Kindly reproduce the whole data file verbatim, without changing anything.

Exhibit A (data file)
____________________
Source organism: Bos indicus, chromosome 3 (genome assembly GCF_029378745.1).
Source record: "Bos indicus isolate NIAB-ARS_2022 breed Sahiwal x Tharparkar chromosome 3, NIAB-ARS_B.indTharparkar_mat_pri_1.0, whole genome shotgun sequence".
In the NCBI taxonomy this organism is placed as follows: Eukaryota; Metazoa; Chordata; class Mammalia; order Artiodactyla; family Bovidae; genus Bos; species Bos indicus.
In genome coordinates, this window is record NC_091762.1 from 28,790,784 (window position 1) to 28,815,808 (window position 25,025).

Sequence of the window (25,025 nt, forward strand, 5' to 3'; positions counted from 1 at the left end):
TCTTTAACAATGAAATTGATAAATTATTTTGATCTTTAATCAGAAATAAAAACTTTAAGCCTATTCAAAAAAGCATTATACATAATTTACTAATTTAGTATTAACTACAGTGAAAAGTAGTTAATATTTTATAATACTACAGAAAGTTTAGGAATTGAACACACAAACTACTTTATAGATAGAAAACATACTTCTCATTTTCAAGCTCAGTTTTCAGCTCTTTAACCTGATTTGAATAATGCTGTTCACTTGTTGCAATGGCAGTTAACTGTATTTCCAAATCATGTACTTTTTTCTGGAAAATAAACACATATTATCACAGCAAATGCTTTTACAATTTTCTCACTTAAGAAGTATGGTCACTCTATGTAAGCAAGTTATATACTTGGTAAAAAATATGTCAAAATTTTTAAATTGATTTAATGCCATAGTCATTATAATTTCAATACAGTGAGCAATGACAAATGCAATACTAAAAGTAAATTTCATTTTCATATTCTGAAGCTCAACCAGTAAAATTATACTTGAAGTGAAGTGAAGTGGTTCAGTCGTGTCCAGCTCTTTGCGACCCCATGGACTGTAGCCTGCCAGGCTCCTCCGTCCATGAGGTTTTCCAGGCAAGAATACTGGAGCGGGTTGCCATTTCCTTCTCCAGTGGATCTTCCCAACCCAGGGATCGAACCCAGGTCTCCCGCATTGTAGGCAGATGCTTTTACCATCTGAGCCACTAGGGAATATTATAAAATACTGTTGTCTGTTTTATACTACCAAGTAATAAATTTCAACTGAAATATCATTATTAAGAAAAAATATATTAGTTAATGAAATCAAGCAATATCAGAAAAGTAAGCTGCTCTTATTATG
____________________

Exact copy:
Source organism: Bos indicus, chromosome 3 (genome assembly GCF_029378745.1).
Source record: "Bos indicus isolate NIAB-ARS_2022 breed Sahiwal x Tharparkar chromosome 3, NIAB-ARS_B.indTharparkar_mat_pri_1.0, whole genome shotgun sequence".
In the NCBI taxonomy this organism is placed as follows: Eukaryota; Metazoa; Chordata; class Mammalia; order Artiodactyla; family Bovidae; genus Bos; species Bos indicus.
In genome coordinates, this window is record NC_091762.1 from 28,790,784 (window position 1) to 28,815,808 (window position 25,025).

Sequence of the window (25,025 nt, forward strand, 5' to 3'; positions counted from 1 at the left end):
TCTTTAACAATGAAATTGATAAATTATTTTGATCTTTAATCAGAAATAAAAACTTTAAGCCTATTCAAAAAAGCATTATACATAATTTACTAATTTAGTATTAACTACAGTGAAAAGTAGTTAATATTTTATAATACTACAGAAAGTTTAGGAATTGAACACACAAACTACTTTATAGATAGAAAACATACTTCTCATTTTCAAGCTCAGTTTTCAGCTCTTTAACCTGATTTGAATAATGCTGTTCACTTGTTGCAATGGCAGTTAACTGTATTTCCAAATCATGTACTTTTTTCTGGAAAATAAACACATATTATCACAGCAAATGCTTTTACAATTTTCTCACTTAAGAAGTATGGTCACTCTATGTAAGCAAGTTATATACTTGGTAAAAAATATGTCAAAATTTTTAAATTGATTTAATGCCATAGTCATTATAATTTCAATACAGTGAGCAATGACAAATGCAATACTAAAAGTAAATTTCATTTTCATATTCTGAAGCTCAACCAGTAAAATTATACTTGAAGTGAAGTGAAGTGGTTCAGTCGTGTCCAGCTCTTTGCGACCCCATGGACTGTAGCCTGCCAGGCTCCTCCGTCCATGAGGTTTTCCAGGCAAGAATACTGGAGCGGGTTGCCATTTCCTTCTCCAGTGGATCTTCCCAACCCAGGGATCGAACCCAGGTCTCCCGCATTGTAGGCAGATGCTTTTACCATCTGAGCCACTAGGGAATATTATAAAATACTGTTGTCTGTTTTATACTACCAAGTAATAAATTTCAACTGAAATATCATTATTAAGAAAAAATATATTAGTTAATGAAATCAAGCAATATCAGAAAAGTAAGCTGCTCTTATTATG